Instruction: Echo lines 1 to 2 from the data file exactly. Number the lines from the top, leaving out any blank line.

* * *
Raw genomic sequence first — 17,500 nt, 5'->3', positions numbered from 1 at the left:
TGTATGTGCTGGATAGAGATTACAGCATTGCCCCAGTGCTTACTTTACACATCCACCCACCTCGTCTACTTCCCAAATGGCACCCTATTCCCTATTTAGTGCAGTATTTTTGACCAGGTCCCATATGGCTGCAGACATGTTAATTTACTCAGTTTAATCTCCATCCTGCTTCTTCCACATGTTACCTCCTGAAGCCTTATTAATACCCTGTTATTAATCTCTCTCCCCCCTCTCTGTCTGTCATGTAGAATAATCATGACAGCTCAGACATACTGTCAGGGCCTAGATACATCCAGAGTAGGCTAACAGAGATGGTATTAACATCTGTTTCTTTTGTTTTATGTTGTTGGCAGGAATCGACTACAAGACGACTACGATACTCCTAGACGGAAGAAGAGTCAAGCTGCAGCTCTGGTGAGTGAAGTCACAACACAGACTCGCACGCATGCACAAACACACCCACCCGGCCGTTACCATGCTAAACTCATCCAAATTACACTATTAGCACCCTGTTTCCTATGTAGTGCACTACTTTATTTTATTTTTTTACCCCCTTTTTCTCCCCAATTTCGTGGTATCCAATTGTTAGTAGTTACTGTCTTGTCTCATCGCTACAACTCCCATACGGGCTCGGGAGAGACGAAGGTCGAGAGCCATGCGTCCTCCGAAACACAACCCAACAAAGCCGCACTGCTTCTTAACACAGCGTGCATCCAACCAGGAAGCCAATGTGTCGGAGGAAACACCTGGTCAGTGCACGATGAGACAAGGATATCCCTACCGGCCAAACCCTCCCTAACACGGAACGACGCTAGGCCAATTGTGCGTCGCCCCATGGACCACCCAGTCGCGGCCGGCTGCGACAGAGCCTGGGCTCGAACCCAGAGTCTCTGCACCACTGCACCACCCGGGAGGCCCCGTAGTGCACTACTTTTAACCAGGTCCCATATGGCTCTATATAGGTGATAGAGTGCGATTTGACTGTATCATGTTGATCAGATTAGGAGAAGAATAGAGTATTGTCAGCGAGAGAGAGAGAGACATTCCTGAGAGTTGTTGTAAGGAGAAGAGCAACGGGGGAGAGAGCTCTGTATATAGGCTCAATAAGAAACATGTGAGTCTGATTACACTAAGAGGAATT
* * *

Raw genomic sequence first — 17,500 nt, 5'->3', positions numbered from 1 at the left:
TGTATGTGCTGGATAGAGATTACAGCATTGCCCCAGTGCTTACTTTACACATCCACCCACCTCGTCTACTTCCCAAATGGCACCCTATTCCCTATTTAGTGCAGTATTTTTGACCAGGTCCCATATGGCTGCAGACATGTTAATTTACTCAGTTTAATCTCCATCCTGCTTCTTCCACATGTTACCTCCTGAAGCCTTATTAATACCCTGTTATTAATCTCTCTCCCCCCTCTCTGTCTGTCATGTAGAATAATCATGACAGCTCAGACATACTGTCAGGGCCTAGATACATCCAGAGTAGGCTAACAGAGATGGTATTAACATCTGTTTCTTTTGTTTTATGTTGTTGGCAGGAATCGACTACAAGACGACTACGATACTCCTAGACGGAAGAAGAGTCAAGCTGCAGCTCTGGTGAGTGAAGTCACAACACAGACTCGCACGCATGCACAAACACACCCACCCGGCCGTTACCATGCTAAACTCATCCAAATTACACTATTAGCACCCTGTTTCCTATGTAGTGCACTACTTTATTTTATTTTTTTACCCCCTTTTTCTCCCCAATTTCGTGGTATCCAATTGTTAGTAGTTACTGTCTTGTCTCATCGCTACAACTCCCATACGGGCTCGGGAGAGACGAAGGTCGAGAGCCATGCGTCCTCCGAAACACAACCCAACAAAGCCGCACTGCTTCTTAACACAGCGTGCATCCAACCAGGAAGCCAATGTGTCGGAGGAAACACCTGGTCAGTGCACGATGAGACAAGGATATCCCTACCGGCCAAACCCTCCCTAACACGGAACGACGCTAGGCCAATTGTGCGTCGCCCCATGGACCACCCAGTCGCGGCCGGCTGCGACAGAGCCTGGGCTCGAACCCAGAGTCTCTGCACCACTGCACCACCCGGGAGGCCCCGTAGTGCACTACTTTTAACCAGGTCCCATATGGCTCTATATAGGTGATAGAGTGCGATTTGACTGTATCATGTTGATCAGATTAGGAGAAGAATAGAGTATTGTCAGCGAGAGAGAGAGAGACATTCCTGAGAGTTGTTGTAAGGAGAAGAGCAACGGGGGAGAGAGCTCTGTATATAGGCTCAATAAGAAACATGTGAGTCTGATTACACTAAGAGGAATT